pakistan_smuggler, 10Feb98, Jaisalmer, India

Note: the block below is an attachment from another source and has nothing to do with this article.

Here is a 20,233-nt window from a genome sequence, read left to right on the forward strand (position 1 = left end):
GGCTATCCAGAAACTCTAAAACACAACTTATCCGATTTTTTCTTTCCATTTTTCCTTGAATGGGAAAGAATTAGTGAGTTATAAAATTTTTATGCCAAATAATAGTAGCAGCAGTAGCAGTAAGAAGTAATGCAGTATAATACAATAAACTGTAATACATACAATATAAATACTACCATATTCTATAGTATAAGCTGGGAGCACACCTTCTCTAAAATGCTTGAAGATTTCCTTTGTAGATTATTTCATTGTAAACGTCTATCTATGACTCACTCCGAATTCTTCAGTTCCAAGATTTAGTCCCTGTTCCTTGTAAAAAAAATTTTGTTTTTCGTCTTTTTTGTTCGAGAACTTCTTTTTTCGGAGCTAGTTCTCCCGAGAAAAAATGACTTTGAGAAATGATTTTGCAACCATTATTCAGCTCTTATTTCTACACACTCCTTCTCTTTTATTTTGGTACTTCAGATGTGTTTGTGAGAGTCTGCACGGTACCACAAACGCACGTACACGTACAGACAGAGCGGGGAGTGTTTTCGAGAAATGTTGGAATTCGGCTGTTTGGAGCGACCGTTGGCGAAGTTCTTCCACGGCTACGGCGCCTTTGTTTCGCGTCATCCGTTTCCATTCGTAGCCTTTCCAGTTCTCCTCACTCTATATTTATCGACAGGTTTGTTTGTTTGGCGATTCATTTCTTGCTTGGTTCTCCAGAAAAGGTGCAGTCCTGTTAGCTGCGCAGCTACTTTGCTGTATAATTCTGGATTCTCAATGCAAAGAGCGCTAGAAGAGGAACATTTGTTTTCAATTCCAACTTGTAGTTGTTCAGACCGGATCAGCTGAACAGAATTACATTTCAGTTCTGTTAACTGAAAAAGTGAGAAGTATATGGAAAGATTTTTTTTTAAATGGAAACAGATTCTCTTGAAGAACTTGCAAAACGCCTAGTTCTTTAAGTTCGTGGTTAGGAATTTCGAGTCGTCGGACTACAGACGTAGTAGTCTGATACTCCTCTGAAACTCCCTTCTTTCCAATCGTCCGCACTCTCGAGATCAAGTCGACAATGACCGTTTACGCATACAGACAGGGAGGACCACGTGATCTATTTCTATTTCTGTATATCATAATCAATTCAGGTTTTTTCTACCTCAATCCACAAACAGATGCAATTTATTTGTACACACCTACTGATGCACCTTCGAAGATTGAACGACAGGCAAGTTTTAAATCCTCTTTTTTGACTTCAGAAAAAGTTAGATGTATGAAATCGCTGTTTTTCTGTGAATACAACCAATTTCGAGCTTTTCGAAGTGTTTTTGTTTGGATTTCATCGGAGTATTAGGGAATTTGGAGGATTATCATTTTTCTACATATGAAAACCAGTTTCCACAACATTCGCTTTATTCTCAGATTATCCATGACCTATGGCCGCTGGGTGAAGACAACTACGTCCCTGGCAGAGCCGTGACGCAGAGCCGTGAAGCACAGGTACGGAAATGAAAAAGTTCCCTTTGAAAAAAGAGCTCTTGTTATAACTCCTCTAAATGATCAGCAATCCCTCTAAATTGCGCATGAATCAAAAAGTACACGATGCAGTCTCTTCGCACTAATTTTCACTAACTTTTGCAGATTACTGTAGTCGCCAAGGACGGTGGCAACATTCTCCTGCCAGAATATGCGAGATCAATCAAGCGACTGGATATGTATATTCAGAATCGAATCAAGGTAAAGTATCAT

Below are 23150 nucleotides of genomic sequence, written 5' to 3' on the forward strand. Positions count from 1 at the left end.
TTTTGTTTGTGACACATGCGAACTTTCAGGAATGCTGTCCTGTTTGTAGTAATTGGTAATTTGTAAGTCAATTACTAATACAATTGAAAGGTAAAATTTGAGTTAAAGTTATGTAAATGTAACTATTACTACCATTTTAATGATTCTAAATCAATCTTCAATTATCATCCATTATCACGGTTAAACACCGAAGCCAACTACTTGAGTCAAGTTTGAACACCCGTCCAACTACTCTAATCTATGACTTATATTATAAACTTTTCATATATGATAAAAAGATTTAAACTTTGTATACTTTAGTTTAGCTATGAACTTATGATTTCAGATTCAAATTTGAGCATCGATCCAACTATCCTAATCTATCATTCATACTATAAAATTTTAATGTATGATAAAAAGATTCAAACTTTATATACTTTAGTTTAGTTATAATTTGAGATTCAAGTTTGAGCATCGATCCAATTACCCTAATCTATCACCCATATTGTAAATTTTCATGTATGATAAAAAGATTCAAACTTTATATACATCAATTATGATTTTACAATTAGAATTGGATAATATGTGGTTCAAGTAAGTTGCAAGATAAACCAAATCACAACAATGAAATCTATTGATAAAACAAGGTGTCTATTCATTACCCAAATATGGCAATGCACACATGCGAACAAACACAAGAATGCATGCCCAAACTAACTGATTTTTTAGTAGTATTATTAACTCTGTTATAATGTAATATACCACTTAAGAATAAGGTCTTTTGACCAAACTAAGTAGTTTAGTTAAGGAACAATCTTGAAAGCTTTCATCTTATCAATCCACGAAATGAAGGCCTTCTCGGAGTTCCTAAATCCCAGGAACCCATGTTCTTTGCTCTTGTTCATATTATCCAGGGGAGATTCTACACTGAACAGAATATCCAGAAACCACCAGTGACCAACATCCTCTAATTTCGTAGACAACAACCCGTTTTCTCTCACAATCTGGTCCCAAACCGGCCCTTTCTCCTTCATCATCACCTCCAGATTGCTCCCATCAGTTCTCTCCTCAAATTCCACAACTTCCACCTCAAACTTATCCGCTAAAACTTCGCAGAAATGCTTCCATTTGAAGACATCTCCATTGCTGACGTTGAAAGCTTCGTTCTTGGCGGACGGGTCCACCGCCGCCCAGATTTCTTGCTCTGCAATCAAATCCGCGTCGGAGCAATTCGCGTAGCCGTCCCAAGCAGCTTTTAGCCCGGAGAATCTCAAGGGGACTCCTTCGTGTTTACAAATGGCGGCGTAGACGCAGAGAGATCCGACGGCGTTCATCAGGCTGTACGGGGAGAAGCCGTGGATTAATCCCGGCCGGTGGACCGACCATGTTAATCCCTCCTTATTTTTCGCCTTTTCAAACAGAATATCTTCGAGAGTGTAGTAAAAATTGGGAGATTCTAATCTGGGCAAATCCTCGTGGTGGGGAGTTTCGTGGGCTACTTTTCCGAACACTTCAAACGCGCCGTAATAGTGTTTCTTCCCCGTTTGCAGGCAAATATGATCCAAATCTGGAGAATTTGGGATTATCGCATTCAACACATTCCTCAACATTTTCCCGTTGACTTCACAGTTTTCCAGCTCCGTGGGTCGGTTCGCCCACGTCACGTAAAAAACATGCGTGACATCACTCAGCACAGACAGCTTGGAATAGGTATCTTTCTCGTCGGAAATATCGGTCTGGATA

One of the "must dos" when out in the desert is to go on a camel ride. We were running on a tight schedule so decided to only do a one day ride instead of the traditional 3 day ride. After a days ride in the desert we stop at sand dunes to watch a sunset. After a fabulous sunset we were supposed to be picked up by a jeep to take us back to town. The sun set at 6:30pm. We began our wait. As the desert night began to chill the air we started a fire to keep us warm. In the distance we saw the headlights of a vehicle. Our guide borrows a flashlight that and uses it to flash and wave at the jeep. But, the jeep turns and goes off into the desert another direction. After a time another jeep appears in the distance. Our guide flashes the light at them. The jeep flashes back. Must be ours. Finally, at 8pm the jeep arrives and we load up. The jeep driver says he was late because he had a flat along the way. After a drive on a sandy road we reach the pavement. Its the 4 tourists, our guide, and 3 locals in the front seat. As we drive along another jeep comes up behind us. Our driver slows down and puts his arm out the window and waves the jeep to pass. This goes on for several minutes until the jeep finally passes us. As he goes past a shout goes out from the front seat and a clear liter bottle goes sailing out of the passenger window into the desert. The jeep in front of us slows down and signals us to stop. As both jeeps stop soldiers pile out of the lead jeep and surround ours, guns raised and pointing at us! The driver gets out and lots of raised voices ensue. After several minutes of tension it calms down, the soldiers all get back in the lead jeep and it pulls away. Our driver tells us "no problem, misunderstanding". As the soldiers drive off in the distance one of the front seat guys gets out and goes out into the desert and retrieves the liter bottle and stuffs it under the front seat. We begin our journey towards home. When I ask whats in the liter bottle I get "what liter bottle, no liter bottle". I let it slide and we continue on into town. The next morning we inquired of the tour operator what was going on. He tells us the soldiers saw the lights flashing in the desert and thought we were Pakistan arms smugglers. The driver convinced them we were not smugglers, but the tour operator still had to report to the area commander and explain what was going on (and pay him a bribe to make him happy). As to the liter bottle he said he had no knowledge but speculated it contained alcohol, a forbidden evil for them to posses. Fun in the desert!